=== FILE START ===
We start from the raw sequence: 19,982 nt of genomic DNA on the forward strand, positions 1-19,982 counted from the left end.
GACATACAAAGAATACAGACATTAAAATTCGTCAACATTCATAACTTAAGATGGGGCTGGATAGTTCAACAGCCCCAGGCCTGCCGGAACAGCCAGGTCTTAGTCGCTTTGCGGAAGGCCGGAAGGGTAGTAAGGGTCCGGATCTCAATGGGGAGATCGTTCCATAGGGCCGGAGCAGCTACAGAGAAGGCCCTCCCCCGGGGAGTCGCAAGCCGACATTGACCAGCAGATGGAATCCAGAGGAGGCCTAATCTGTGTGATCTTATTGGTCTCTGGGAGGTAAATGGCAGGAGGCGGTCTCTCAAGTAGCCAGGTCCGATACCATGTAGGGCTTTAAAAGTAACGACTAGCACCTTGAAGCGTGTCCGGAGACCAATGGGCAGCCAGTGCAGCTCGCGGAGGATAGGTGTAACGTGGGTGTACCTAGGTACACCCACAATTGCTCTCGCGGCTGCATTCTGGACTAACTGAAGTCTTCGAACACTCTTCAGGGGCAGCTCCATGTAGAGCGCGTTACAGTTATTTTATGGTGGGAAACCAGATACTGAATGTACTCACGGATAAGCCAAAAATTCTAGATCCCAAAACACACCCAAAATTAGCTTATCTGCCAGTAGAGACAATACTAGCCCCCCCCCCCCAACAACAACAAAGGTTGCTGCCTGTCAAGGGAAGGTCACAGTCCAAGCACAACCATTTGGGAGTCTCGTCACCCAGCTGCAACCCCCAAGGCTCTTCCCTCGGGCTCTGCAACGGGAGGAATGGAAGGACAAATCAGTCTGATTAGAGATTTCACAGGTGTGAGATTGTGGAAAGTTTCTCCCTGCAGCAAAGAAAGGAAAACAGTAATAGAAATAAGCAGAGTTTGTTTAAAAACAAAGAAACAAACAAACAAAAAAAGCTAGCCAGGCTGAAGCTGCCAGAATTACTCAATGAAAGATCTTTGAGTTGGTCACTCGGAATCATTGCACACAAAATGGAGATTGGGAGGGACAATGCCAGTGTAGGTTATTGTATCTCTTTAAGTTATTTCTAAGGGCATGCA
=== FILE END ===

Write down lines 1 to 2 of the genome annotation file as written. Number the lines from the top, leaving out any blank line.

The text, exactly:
We start from the raw sequence: 19,982 nt of genomic DNA on the forward strand, positions 1-19,982 counted from the left end.
GACATACAAAGAATACAGACATTAAAATTCGTCAACATTCATAACTTAAGATGGGGCTGGATAGTTCAACAGCCCCAGGCCTGCCGGAACAGCCAGGTCTTAGTCGCTTTGCGGAAGGCCGGAAGGGTAGTAAGGGTCCGGATCTCAATGGGGAGATCGTTCCATAGGGCCGGAGCAGCTACAGAGAAGGCCCTCCCCCGGGGAGTCGCAAGCCGACATTGACCAGCAGATGGAATCCAGAGGAGGCCTAATCTGTGTGATCTTATTGGTCTCTGGGAGGTAAATGGCAGGAGGCGGTCTCTCAAGTAGCCAGGTCCGATACCATGTAGGGCTTTAAAAGTAACGACTAGCACCTTGAAGCGTGTCCGGAGACCAATGGGCAGCCAGTGCAGCTCGCGGAGGATAGGTGTAACGTGGGTGTACCTAGGTACACCCACAATTGCTCTCGCGGCTGCATTCTGGACTAACTGAAGTCTTCGAACACTCTTCAGGGGCAGCTCCATGTAGAGCGCGTTACAGTTATTTTATGGTGGGAAACCAGATACTGAATGTACTCACGGATAAGCCAAAAATTCTAGATCCCAAAACACACCCAAAATTAGCTTATCTGCCAGTAGAGACAATACTAGCCCCCCCCCCCCAACAACAACAAAGGTTGCTGCCTGTCAAGGGAAGGTCACAGTCCAAGCACAACCATTTGGGAGTCTCGTCACCCAGCTGCAACCCCCAAGGCTCTTCCCTCGGGCTCTGCAACGGGAGGAATGGAAGGACAAATCAGTCTGATTAGAGATTTCACAGGTGTGAGATTGTGGAAAGTTTCTCCCTGCAGCAAAGAAAGGAAAACAGTAATAGAAATAAGCAGAGTTTGTTTAAAAACAAAGAAACAAACAAACAAAAAAAGCTAGCCAGGCTGAAGCTGCCAGAATTACTCAATGAAAGATCTTTGAGTTGGTCACTCGGAATCATTGCACACAAAATGGAGATTGGGAGGGACAATGCCAGTGTAGGTTATTGTATCTCTTTAAGTTATTTCTAAGGGCATGCA